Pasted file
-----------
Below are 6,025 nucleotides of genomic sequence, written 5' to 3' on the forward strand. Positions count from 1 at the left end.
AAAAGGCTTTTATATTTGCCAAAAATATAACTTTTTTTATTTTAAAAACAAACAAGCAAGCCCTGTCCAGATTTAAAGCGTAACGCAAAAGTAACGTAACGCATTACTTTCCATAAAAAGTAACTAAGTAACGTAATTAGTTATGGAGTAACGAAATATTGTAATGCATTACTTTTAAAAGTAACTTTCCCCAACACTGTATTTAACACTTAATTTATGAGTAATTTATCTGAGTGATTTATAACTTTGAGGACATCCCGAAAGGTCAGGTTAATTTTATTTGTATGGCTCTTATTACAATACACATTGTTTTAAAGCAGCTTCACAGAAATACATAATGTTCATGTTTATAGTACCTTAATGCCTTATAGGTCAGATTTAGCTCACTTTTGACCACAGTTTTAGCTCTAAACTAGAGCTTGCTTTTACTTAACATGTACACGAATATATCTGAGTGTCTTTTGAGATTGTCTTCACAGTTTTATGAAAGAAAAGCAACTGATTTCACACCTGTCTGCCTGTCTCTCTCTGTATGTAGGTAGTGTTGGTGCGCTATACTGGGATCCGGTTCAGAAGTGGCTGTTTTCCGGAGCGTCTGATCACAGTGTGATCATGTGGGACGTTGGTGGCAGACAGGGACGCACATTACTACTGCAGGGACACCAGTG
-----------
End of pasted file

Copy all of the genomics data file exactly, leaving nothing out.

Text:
Below are 6,025 nucleotides of genomic sequence, written 5' to 3' on the forward strand. Positions count from 1 at the left end.
AAAAGGCTTTTATATTTGCCAAAAATATAACTTTTTTTATTTTAAAAACAAACAAGCAAGCCCTGTCCAGATTTAAAGCGTAACGCAAAAGTAACGTAACGCATTACTTTCCATAAAAAGTAACTAAGTAACGTAATTAGTTATGGAGTAACGAAATATTGTAATGCATTACTTTTAAAAGTAACTTTCCCCAACACTGTATTTAACACTTAATTTATGAGTAATTTATCTGAGTGATTTATAACTTTGAGGACATCCCGAAAGGTCAGGTTAATTTTATTTGTATGGCTCTTATTACAATACACATTGTTTTAAAGCAGCTTCACAGAAATACATAATGTTCATGTTTATAGTACCTTAATGCCTTATAGGTCAGATTTAGCTCACTTTTGACCACAGTTTTAGCTCTAAACTAGAGCTTGCTTTTACTTAACATGTACACGAATATATCTGAGTGTCTTTTGAGATTGTCTTCACAGTTTTATGAAAGAAAAGCAACTGATTTCACACCTGTCTGCCTGTCTCTCTCTGTATGTAGGTAGTGTTGGTGCGCTATACTGGGATCCGGTTCAGAAGTGGCTGTTTTCCGGAGCGTCTGATCACAGTGTGATCATGTGGGACGTTGGTGGCAGACAGGGACGCACATTACTACTGCAGGGACACCAGTG